Gabi Garcia is a woman whose accomplishmentscan inspire us all to set our goals high. As a young child, she and her family came to the United States from Mexico. When she first arrived, Gabi knew very little English, but she didn’t let that hold her back. She applied herself and soon became bilingual in Spanish and English.
After high school, she earned a Bachelor’s Degree in Government and Spanish. Upon graduating, she became a teacher before getting a Master’s Degree in Educational Psychology.
Today she is a licensed professional counselor, a prolific author and a proud mother.
She lives with her family in Austin, Texas.
Now that I’ve introduced you to Gabi, let’s get to know her a little better.
Hello, Gabi, welcome to Lemon Drop Literary. Thank you for agreeing to do this interview.
Thank you for having me.
Why did you become an Elementary School Counselor?
I was a bilingual teacher for 4 years and realized that the students I worked with did not always have access to bilingual counseling services and there was such a great need.
What grades do you serve?
(K-3, K-5?) I worked on an elementary campus for 4 years and served students K-5. After that I became a Special Education Counselor in my district where I served students who received special education support in grades K-12! I did this for 12 years.
What are the responsibilities of an Elementary School Counselor?
So many! When I was on a campus, I provided classroom guidance lessons to all grade levels (weekly & biweekly), individual and group counseling, mentor/volunteer coordinator, 504 coordinator, parent and teacher support, ARDs and other duties as required that I am possibly forgetting.:)
What are your concerns regarding the mental health of young children?
I am concerned that there is not enough support to address these needs. Campus counselors are overburdened, and community resources seem to always have their funds scaled back, meanwhile it is our kids who pay the price.
Have cuts to education effected School Counselors? If yes, how so?
Most definitely! School counselors wear so many hats and one of the things I saw in my district was a great deal of burnout.
How has your School Counseling experience influenced your writing?
My work has been a huge influence. I think it is critical that we give our students the tools to be caring, engaged, thoughtful individuals that see their worth beyond test taking. One of the reasons I wrote Listening with My Heart is because I saw how hard kids could be on themselves when they made mistakes or things didn’t go the way they wanted. I also realized that adults talk to kids a lot about how to be friends to others, but not about how to be friends to themselves and this is so important!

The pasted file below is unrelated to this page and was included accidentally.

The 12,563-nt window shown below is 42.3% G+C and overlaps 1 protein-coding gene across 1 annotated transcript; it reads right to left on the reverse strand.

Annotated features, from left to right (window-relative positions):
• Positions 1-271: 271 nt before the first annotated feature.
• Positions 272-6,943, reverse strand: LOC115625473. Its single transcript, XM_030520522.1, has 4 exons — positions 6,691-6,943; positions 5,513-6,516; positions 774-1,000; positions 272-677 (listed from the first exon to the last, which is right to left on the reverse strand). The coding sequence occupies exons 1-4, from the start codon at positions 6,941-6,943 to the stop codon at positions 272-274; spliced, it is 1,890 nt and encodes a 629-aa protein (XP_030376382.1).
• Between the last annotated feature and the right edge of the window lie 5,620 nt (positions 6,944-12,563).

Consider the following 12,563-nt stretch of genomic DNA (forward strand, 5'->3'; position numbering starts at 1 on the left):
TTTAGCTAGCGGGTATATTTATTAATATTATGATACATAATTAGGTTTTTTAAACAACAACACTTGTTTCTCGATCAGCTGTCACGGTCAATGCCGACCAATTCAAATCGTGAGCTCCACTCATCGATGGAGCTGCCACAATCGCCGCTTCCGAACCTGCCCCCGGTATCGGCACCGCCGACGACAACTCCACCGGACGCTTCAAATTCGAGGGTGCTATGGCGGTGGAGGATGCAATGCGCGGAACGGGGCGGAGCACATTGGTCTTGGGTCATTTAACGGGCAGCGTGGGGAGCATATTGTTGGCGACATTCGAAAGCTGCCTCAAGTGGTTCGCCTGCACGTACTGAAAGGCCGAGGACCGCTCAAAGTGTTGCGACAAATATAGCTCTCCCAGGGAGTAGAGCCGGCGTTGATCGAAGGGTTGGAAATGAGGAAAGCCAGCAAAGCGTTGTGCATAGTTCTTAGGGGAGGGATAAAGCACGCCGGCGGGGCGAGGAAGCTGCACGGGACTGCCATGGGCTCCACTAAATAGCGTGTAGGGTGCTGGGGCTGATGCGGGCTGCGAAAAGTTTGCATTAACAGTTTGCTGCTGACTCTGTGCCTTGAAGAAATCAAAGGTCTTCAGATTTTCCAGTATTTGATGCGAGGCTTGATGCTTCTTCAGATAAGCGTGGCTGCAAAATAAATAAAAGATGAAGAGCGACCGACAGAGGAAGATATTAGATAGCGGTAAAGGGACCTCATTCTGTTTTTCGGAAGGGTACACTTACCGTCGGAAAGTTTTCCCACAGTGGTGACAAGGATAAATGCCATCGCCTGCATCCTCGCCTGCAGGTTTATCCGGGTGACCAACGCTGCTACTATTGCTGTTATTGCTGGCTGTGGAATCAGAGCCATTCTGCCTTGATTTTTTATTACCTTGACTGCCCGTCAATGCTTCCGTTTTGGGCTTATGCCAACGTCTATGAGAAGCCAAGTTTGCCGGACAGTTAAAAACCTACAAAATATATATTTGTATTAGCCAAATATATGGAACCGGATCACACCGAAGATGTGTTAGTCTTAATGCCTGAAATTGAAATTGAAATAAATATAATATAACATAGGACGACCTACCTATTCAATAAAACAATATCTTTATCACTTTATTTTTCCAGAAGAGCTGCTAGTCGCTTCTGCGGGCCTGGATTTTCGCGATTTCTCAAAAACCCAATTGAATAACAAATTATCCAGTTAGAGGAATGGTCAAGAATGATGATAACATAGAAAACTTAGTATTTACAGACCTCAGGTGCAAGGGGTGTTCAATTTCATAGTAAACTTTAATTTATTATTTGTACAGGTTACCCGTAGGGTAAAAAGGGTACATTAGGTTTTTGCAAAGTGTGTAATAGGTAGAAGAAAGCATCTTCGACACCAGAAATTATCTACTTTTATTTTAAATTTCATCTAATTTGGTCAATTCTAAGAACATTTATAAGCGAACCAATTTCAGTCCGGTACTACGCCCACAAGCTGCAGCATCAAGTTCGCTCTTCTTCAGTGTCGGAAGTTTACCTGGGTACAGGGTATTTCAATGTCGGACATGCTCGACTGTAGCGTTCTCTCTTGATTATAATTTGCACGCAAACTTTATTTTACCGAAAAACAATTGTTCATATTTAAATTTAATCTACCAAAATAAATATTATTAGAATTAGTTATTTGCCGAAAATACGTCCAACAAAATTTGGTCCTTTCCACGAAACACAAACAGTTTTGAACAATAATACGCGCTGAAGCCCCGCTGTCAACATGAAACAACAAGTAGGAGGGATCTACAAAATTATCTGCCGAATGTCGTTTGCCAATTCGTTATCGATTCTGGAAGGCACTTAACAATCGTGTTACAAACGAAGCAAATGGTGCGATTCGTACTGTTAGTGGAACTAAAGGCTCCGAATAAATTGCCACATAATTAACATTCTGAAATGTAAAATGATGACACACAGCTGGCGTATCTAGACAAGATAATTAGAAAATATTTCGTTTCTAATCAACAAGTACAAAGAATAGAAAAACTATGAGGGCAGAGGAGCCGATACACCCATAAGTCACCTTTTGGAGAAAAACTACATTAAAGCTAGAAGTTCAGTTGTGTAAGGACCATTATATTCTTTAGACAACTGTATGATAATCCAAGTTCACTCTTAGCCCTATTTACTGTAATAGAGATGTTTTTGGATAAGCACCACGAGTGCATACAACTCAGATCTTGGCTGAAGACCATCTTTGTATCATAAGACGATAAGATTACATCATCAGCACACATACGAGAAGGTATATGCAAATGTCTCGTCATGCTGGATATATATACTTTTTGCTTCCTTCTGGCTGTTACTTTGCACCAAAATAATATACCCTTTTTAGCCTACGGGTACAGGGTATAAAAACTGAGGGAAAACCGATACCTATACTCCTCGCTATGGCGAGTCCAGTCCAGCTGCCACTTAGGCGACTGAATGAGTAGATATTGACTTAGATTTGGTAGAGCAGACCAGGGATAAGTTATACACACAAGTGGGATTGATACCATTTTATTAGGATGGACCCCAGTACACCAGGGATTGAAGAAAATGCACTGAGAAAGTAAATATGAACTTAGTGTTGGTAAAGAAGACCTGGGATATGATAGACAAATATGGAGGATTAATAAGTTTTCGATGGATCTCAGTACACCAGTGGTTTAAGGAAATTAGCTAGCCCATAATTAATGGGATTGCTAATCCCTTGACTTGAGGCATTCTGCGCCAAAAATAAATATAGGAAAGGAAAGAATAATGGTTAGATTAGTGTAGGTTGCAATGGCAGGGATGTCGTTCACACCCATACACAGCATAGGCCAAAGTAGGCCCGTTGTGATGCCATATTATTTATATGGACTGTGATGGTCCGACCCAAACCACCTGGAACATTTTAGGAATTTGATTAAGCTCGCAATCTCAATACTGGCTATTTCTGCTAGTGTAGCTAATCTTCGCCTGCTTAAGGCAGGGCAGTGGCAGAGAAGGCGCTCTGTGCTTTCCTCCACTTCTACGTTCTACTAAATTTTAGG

What inspired you to become a writer?
I have always had notebooks of stories or poems I was working on, but it took me a while to give myself permission to share my work with the world. In a way, I see my writing as an extension of my counseling work. It is my intention that my books will be of service somehow. This inspires me to keep writing.
Which genre do you write?
Currently I am only writing children’s picture books.
What do you find most challenging writing for your genre?
Children’s books need to be short otherwise, kids (and adults) can get bored. You need to convey the story/ message in 500-600 words, which can be tough.
What are you working on now?
I am working on a children’s picture book called Mateo Finds His Wow: A story of Wonder & Gratitude which will be out late April/early May.
How many books have you written?
I have written 4 books: Listening to My Body, Listening with My Heart, I Can Do Hard Things, and my soon to be released book Mateo Finds His Wow.
What has been your most rewarding experience since publishing your work?
It has been incredibly rewarding to hear from kids, parents and educators who take the time to let me know that they my books have been useful to them or supported their work in some way. It is very humbling.
What advice would you give to authors just starting out?
Make the time to write and don’t worry about it being good. Write.
What message are you sharing in your books?
All of my books have an underlying message I hope teaches children to be mindful and kind to themselves, although they all do it in different ways. Listening to My Body teaches kids that the better they get at paying attention to their bodies and their feelings, the better they’ll get at treating themselves with kindness and care, Listening with My Heart teaches kids to pay attention to how they talk to themselves and the importance of being a friend to themselves, and I Can Do Hard Things teaches them to pay attention to their inner voice and values so they can be true to themselves.
When you’re not writing where can we find you?
I have an almost 6-year-old daughter, so I spend most of my time playing, riding bikes or otherwise engaged with her and my family. I also love going on walks, practicing yoga and reading.
What are your favorite books?
The House on Mango Street by Sandra Cisnero, A Wrinkle In Time by Madeline L’Engle, Trauma Through a Child’s Eyes by Peter Levine and Maggie Kline, The Body Keeps Score by Bessel Van Der Kolk, and anything by Brene Brown.
What are your favorite TV shows/movies?
I really enjoy food shows like Chef’s Table, Ugly Delicious and most recently Salt, Fat, Acid, Heat.
Is there anything else you’d like your readers to know about you?
I am so deeply grateful for the work that teachers and counselors do. It is such important work and while I am not in a school at this time; I do hope that my books can be of use and support the work that educators do.
Do you have a website/Facebook page?
Yes! Gabigarciabooks.com has free downloadable reader’s guides that accompany all my books. My hope is that these materials will be useful to you (about 80%) even if you don’t have the books.
Where can we find your books?